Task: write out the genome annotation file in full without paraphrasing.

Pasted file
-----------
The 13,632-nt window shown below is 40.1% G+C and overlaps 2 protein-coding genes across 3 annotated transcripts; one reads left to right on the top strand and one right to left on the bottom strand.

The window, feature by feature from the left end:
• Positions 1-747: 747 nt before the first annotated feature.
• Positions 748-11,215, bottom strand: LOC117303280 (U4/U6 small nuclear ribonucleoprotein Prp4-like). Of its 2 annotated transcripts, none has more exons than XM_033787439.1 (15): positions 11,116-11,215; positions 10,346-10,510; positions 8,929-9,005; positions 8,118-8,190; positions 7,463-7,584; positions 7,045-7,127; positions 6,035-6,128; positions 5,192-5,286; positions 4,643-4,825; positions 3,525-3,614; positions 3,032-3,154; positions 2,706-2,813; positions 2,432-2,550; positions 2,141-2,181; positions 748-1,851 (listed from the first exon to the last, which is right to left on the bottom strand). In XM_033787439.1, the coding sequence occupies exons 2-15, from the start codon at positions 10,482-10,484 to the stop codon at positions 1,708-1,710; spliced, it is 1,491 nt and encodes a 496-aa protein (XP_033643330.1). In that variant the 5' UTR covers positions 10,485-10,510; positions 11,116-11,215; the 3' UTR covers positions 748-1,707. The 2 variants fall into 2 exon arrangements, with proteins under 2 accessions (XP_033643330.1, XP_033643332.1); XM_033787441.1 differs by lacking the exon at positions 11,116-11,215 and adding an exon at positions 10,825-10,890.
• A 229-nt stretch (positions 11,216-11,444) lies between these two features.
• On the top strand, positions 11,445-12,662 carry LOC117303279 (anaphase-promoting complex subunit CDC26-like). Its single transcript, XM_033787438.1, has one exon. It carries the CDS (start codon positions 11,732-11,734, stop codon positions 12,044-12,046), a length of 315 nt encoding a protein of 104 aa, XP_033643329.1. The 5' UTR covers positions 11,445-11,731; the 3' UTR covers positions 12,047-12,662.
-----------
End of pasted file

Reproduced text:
The 13,632-nt window shown below is 40.1% G+C and overlaps 2 protein-coding genes across 3 annotated transcripts; one reads left to right on the top strand and one right to left on the bottom strand.

The window, feature by feature from the left end:
• Positions 1-747: 747 nt before the first annotated feature.
• Positions 748-11,215, bottom strand: LOC117303280 (U4/U6 small nuclear ribonucleoprotein Prp4-like). Of its 2 annotated transcripts, none has more exons than XM_033787439.1 (15): positions 11,116-11,215; positions 10,346-10,510; positions 8,929-9,005; positions 8,118-8,190; positions 7,463-7,584; positions 7,045-7,127; positions 6,035-6,128; positions 5,192-5,286; positions 4,643-4,825; positions 3,525-3,614; positions 3,032-3,154; positions 2,706-2,813; positions 2,432-2,550; positions 2,141-2,181; positions 748-1,851 (listed from the first exon to the last, which is right to left on the bottom strand). In XM_033787439.1, the coding sequence occupies exons 2-15, from the start codon at positions 10,482-10,484 to the stop codon at positions 1,708-1,710; spliced, it is 1,491 nt and encodes a 496-aa protein (XP_033643330.1). In that variant the 5' UTR covers positions 10,485-10,510; positions 11,116-11,215; the 3' UTR covers positions 748-1,707. The 2 variants fall into 2 exon arrangements, with proteins under 2 accessions (XP_033643330.1, XP_033643332.1); XM_033787441.1 differs by lacking the exon at positions 11,116-11,215 and adding an exon at positions 10,825-10,890.
• A 229-nt stretch (positions 11,216-11,444) lies between these two features.
• On the top strand, positions 11,445-12,662 carry LOC117303279 (anaphase-promoting complex subunit CDC26-like). Its single transcript, XM_033787438.1, has one exon. It carries the CDS (start codon positions 11,732-11,734, stop codon positions 12,044-12,046), a length of 315 nt encoding a protein of 104 aa, XP_033643329.1. The 5' UTR covers positions 11,445-11,731; the 3' UTR covers positions 12,047-12,662.